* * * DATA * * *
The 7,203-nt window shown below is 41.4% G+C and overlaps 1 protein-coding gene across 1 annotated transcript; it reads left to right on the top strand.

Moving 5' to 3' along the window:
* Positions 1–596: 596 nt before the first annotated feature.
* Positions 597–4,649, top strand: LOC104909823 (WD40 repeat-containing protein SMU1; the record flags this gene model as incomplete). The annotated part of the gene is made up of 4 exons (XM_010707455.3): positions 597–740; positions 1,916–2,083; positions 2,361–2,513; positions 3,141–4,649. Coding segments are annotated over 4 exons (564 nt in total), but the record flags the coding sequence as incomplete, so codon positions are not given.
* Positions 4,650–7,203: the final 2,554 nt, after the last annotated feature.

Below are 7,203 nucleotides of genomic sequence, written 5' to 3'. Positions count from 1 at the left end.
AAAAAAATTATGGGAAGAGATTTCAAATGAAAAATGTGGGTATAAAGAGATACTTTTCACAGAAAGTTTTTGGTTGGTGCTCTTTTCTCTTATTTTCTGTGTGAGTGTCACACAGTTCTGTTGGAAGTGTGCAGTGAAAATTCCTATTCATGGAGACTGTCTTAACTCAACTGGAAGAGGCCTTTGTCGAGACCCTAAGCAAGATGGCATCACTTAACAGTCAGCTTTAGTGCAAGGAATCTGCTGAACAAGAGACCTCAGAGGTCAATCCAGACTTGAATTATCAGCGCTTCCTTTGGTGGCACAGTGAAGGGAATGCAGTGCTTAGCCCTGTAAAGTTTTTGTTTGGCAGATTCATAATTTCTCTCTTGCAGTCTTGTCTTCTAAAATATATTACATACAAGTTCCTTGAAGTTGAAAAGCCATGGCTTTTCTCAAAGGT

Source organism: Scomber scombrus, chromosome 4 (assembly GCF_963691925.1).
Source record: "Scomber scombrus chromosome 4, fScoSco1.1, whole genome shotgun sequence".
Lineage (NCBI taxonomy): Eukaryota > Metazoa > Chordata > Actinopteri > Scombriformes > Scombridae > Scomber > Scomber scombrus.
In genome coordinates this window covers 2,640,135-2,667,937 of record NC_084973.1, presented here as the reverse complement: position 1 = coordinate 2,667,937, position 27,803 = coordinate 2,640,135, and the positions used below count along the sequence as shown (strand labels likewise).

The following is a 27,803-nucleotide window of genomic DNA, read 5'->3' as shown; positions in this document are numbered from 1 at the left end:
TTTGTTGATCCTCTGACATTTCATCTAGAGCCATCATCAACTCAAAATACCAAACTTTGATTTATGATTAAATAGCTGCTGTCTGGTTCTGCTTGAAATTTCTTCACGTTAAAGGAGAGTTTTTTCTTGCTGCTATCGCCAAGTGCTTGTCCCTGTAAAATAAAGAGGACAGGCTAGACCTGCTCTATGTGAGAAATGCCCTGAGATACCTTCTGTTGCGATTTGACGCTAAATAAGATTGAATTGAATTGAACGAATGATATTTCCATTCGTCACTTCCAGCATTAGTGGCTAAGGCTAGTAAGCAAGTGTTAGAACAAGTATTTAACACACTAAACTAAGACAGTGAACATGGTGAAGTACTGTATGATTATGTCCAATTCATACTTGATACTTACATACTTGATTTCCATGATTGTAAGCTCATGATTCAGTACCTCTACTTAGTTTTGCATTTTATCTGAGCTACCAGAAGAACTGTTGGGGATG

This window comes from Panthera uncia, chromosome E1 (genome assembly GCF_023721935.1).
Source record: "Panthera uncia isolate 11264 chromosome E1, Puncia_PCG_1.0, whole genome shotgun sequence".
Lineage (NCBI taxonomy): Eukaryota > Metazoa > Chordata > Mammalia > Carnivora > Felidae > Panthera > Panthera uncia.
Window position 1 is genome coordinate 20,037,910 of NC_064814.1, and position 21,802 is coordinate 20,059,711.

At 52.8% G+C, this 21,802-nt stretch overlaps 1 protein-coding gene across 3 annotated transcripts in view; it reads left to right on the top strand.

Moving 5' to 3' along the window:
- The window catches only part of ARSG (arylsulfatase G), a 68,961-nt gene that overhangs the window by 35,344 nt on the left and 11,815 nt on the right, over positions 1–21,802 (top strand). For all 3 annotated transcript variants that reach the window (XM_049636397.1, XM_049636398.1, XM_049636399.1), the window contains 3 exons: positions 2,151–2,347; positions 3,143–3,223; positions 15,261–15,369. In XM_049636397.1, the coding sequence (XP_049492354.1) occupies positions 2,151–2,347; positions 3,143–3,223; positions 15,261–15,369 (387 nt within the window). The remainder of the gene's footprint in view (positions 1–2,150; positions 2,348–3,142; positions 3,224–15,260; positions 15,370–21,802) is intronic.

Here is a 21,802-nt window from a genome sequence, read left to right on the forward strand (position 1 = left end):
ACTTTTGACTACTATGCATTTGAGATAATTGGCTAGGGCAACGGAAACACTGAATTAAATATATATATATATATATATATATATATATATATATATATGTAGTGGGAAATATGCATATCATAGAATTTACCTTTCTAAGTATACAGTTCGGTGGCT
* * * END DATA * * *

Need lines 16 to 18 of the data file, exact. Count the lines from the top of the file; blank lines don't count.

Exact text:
Lineage (NCBI taxonomy): Eukaryota > Metazoa > Chordata > Mammalia > Carnivora > Felidae > Panthera > Panthera uncia.
Window position 1 is genome coordinate 20,037,910 of NC_064814.1, and position 21,802 is coordinate 20,059,711.

At 52.8% G+C, this 21,802-nt stretch overlaps 1 protein-coding gene across 3 annotated transcripts in view; it reads left to right on the top strand.